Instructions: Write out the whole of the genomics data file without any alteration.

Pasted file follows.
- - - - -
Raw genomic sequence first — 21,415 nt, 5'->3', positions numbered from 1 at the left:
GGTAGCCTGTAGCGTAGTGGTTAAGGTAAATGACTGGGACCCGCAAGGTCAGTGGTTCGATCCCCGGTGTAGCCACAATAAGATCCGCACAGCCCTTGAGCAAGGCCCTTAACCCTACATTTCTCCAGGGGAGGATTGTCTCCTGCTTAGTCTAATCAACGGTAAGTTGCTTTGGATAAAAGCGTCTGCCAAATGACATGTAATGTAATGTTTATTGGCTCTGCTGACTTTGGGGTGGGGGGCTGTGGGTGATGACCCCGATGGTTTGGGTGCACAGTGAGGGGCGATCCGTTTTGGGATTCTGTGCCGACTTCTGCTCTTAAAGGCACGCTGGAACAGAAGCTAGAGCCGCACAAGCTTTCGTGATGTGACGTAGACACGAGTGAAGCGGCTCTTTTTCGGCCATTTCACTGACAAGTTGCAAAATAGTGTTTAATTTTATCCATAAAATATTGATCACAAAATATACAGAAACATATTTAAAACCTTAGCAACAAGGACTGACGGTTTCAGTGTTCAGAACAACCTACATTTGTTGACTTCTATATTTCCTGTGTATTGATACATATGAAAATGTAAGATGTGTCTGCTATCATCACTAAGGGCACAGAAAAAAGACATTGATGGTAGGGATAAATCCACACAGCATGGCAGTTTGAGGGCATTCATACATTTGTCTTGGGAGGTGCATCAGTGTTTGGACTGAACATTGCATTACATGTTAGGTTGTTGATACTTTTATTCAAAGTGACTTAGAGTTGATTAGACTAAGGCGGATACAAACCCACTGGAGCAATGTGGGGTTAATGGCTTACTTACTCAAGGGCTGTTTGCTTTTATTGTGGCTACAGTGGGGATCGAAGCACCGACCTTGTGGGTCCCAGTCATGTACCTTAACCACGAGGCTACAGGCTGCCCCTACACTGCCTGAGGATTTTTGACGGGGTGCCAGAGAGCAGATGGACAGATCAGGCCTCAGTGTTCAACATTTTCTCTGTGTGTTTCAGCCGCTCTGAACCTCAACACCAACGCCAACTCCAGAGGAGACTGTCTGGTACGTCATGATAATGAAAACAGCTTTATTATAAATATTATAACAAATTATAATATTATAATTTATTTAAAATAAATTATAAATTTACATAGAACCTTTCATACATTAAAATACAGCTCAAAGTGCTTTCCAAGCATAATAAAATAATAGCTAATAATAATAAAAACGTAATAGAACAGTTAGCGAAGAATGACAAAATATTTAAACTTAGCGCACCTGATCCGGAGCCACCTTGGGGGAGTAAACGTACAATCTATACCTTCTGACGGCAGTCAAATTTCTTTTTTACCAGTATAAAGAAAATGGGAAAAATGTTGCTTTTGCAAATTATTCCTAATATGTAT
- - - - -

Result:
Raw genomic sequence first — 21,415 nt, 5'->3', positions numbered from 1 at the left:
GGTAGCCTGTAGCGTAGTGGTTAAGGTAAATGACTGGGACCCGCAAGGTCAGTGGTTCGATCCCCGGTGTAGCCACAATAAGATCCGCACAGCCCTTGAGCAAGGCCCTTAACCCTACATTTCTCCAGGGGAGGATTGTCTCCTGCTTAGTCTAATCAACGGTAAGTTGCTTTGGATAAAAGCGTCTGCCAAATGACATGTAATGTAATGTTTATTGGCTCTGCTGACTTTGGGGTGGGGGGCTGTGGGTGATGACCCCGATGGTTTGGGTGCACAGTGAGGGGCGATCCGTTTTGGGATTCTGTGCCGACTTCTGCTCTTAAAGGCACGCTGGAACAGAAGCTAGAGCCGCACAAGCTTTCGTGATGTGACGTAGACACGAGTGAAGCGGCTCTTTTTCGGCCATTTCACTGACAAGTTGCAAAATAGTGTTTAATTTTATCCATAAAATATTGATCACAAAATATACAGAAACATATTTAAAACCTTAGCAACAAGGACTGACGGTTTCAGTGTTCAGAACAACCTACATTTGTTGACTTCTATATTTCCTGTGTATTGATACATATGAAAATGTAAGATGTGTCTGCTATCATCACTAAGGGCACAGAAAAAAGACATTGATGGTAGGGATAAATCCACACAGCATGGCAGTTTGAGGGCATTCATACATTTGTCTTGGGAGGTGCATCAGTGTTTGGACTGAACATTGCATTACATGTTAGGTTGTTGATACTTTTATTCAAAGTGACTTAGAGTTGATTAGACTAAGGCGGATACAAACCCACTGGAGCAATGTGGGGTTAATGGCTTACTTACTCAAGGGCTGTTTGCTTTTATTGTGGCTACAGTGGGGATCGAAGCACCGACCTTGTGGGTCCCAGTCATGTACCTTAACCACGAGGCTACAGGCTGCCCCTACACTGCCTGAGGATTTTTGACGGGGTGCCAGAGAGCAGATGGACAGATCAGGCCTCAGTGTTCAACATTTTCTCTGTGTGTTTCAGCCGCTCTGAACCTCAACACCAACGCCAACTCCAGAGGAGACTGTCTGGTACGTCATGATAATGAAAACAGCTTTATTATAAATATTATAACAAATTATAATATTATAATTTATTTAAAATAAATTATAAATTTACATAGAACCTTTCATACATTAAAATACAGCTCAAAGTGCTTTCCAAGCATAATAAAATAATAGCTAATAATAATAAAAACGTAATAGAACAGTTAGCGAAGAATGACAAAATATTTAAACTTAGCGCACCTGATCCGGAGCCACCTTGGGGGAGTAAACGTACAATCTATACCTTCTGACGGCAGTCAAATTTCTTTTTTACCAGTATAAAGAAAATGGGAAAAATGTTGCTTTTGCAAATTATTCCTAATATGTAT